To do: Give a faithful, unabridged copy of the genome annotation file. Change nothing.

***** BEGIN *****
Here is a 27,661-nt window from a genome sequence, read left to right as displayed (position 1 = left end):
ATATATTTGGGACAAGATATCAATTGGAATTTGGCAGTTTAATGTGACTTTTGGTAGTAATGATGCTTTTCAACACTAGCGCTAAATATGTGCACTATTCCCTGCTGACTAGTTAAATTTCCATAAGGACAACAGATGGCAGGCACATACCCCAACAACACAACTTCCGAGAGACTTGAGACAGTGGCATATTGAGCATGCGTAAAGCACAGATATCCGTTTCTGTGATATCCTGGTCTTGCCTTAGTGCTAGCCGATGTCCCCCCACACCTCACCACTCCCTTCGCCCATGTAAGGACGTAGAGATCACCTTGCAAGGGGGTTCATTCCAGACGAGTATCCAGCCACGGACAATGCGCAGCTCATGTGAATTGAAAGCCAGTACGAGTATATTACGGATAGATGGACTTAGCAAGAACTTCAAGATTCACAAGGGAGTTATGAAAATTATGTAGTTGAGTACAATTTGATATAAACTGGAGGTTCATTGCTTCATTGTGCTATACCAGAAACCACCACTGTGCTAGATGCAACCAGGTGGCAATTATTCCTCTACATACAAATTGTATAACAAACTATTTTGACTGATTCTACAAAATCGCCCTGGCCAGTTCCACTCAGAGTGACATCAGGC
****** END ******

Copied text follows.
Here is a 27,661-nt window from a genome sequence, read left to right as displayed (position 1 = left end):
ATATATTTGGGACAAGATATCAATTGGAATTTGGCAGTTTAATGTGACTTTTGGTAGTAATGATGCTTTTCAACACTAGCGCTAAATATGTGCACTATTCCCTGCTGACTAGTTAAATTTCCATAAGGACAACAGATGGCAGGCACATACCCCAACAACACAACTTCCGAGAGACTTGAGACAGTGGCATATTGAGCATGCGTAAAGCACAGATATCCGTTTCTGTGATATCCTGGTCTTGCCTTAGTGCTAGCCGATGTCCCCCCACACCTCACCACTCCCTTCGCCCATGTAAGGACGTAGAGATCACCTTGCAAGGGGGTTCATTCCAGACGAGTATCCAGCCACGGACAATGCGCAGCTCATGTGAATTGAAAGCCAGTACGAGTATATTACGGATAGATGGACTTAGCAAGAACTTCAAGATTCACAAGGGAGTTATGAAAATTATGTAGTTGAGTACAATTTGATATAAACTGGAGGTTCATTGCTTCATTGTGCTATACCAGAAACCACCACTGTGCTAGATGCAACCAGGTGGCAATTATTCCTCTACATACAAATTGTATAACAAACTATTTTGACTGATTCTACAAAATCGCCCTGGCCAGTTCCACTCAGAGTGACATCAGGC